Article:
I remembered how Mother’s psychiatrist had recommended that I think of her simply as an old woman who needed my help. “Don’t think of her as your mother; call her Mabel.” His words didn’t help.

Once I visited a friend whose mother had Alzheimer’s. I watched Peggy comb her mother’s hair and give her a hug. Her mother smiled and kissed her cheek. Why can’t it be that way between me and my mother? I wondered.

“It hurts so much,” I told God one evening as I sat on my porch. I looked up at the tree in my backyard and wished I could draw comfort and strength from it as I did when I was a child. I remembered a fragment of a poem I memorized in school—something about only God being able to make a tree.

I thought of Jesus—how His hands and feet were nailed to a tree in order that my sins might be forgiven. He kept reaching for me when I kept rejecting Him, loving me when I was unlovable.

Suddenly I knew that because He first loved me, I could love Mother no matter how she treated me. “Love,” He reminded me “bears all things, believes all things, hopes all things, endures all things” (l Corinthians 13:7, RSV).

A gentle breeze stirred the beginnings of forgiveness within my spirit. “I want to forgive you, Mother,” I whispered. “I still love you.”

~ *~ * ~ * ~

My concern for trees continued at the Colorado Christian Writers Conference (CDs are available) where the lodgepole pines and aspen trees that were just leafing out were blanketed with 41″ of snow. I thought for sure many wouldn’t survive. But amazingly, the next morning, with the temperature only in the low 40s, they were standing straight and tall free of the snow that had weighed them down. “That’s because they are closer to the sun at the 8,000 some foot elevation,” I reasoned. Then I thought of the burdens that had  been weighing me down. “Stay close to the Son,” I felt Father speak to my spirit. “Then the burden won’t be too heavy.”

Snow CO 2017

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Faith rockThere are surely no coincidences with the Lord!

Well over a month ago, my pastor asked me to teach Sunday school April 23. “I’d like you to look at the issues around Thomas and his doubting,” Pastor Jay said.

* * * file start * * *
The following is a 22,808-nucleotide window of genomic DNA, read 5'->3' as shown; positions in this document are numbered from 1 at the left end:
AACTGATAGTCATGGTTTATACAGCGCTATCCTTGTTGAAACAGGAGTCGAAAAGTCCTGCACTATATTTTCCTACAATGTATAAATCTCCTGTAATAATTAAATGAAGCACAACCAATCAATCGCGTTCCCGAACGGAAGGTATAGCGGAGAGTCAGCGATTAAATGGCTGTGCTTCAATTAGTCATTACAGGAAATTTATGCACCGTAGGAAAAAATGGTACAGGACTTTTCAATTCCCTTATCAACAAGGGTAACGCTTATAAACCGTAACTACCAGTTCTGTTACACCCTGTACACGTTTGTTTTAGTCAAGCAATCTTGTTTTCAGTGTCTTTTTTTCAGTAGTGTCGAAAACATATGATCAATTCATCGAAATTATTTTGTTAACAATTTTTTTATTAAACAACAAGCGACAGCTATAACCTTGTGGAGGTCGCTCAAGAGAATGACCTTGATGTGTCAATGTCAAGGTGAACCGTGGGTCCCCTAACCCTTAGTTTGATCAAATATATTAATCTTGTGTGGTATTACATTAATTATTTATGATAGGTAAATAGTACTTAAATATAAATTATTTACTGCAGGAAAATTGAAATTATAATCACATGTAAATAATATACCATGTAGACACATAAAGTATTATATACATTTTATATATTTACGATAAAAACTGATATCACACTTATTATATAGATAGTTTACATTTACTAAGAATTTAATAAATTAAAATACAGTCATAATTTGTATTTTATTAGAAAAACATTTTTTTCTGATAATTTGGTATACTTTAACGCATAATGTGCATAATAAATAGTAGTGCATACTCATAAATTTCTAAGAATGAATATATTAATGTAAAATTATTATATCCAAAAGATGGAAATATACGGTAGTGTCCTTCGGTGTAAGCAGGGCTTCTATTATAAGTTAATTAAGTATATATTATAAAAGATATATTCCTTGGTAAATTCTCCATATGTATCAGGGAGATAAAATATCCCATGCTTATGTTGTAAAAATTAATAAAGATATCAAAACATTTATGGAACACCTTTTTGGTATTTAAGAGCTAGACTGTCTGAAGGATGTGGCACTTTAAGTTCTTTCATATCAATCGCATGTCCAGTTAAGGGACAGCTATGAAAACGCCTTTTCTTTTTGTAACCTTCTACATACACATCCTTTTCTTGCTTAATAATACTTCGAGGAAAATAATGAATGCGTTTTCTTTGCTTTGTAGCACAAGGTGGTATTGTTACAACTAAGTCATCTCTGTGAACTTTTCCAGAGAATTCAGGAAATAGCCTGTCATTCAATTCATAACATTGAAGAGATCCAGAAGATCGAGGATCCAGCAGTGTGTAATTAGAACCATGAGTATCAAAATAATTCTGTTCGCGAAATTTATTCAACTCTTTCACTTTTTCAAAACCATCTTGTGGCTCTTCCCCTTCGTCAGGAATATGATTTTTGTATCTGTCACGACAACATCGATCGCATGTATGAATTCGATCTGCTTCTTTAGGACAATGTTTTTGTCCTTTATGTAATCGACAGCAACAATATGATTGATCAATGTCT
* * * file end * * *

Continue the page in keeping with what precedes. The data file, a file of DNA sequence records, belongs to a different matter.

Okay. I could do that. What I didn’t know was how much I needed to do that.

It’s taken the better part of today to pull together my thoughts. A good bit of that time I spent online watching videos of the events surrounding Jesus’ death and Resurrection. I felt the disciples’ pain when Jesus said He was leaving and their despair when He died.

Suddenly Jesus stood among them — alive! But Thomas wasn’t there. Despite the exuberant witness of his friends, Thomas insisted that he would not believe until he saw Jesus face-to-face — until he touched His wounds.

Why did Thomas doubt? I suspect he was too afraid to believe. What if his friends were mistaken? The risk of facing the Deadly Ds that had already threatened to destroy him was just too great. The pain of more disappointment, discouragement, and disillusionment was more than he could handle. It was easier to doubt than to believe.

Scripture assures us:

Those who believe in Christ will never be disappointed.
Romans 10:11 TLB

But do we believe it, really believe it?

Doubts are my frequent companion as I struggle to stay on top of the countless details of directing not one but two Christian writers conferences. I feel inadequate and fearful that I won’t be able to get everything done in time. Despite His faithfulness the past 33 years I’ve directed the Philly conference and the 20 years I’ve directed Colorado, I doubt not Him but myself.

Then once again I’m reminded of the first words I ever felt Him speak to my spirit:

Child, I never promised it would be easy to follow Me,
but I have promised always to be with you.

There are days I long to escape to a place where I have everything under control. But there really is no such place — at least not if I’m to follow where He leads. And such a place would be devoid of the joy of knowing His enabling to do what I can never do in my own strength. So I choose to keep on keeping on, fixing my eyes on Jesus my leader and instructor who for the joy set before Him endured the cross.

What about you? Will you give Him your doubts and step out in faith to do what He is calling you to do?

Lord, when doubts fill my mind,
when my heart is in turmoil,
quiet me and give me renewed hope & cheer.
Psalm 94:19 TLB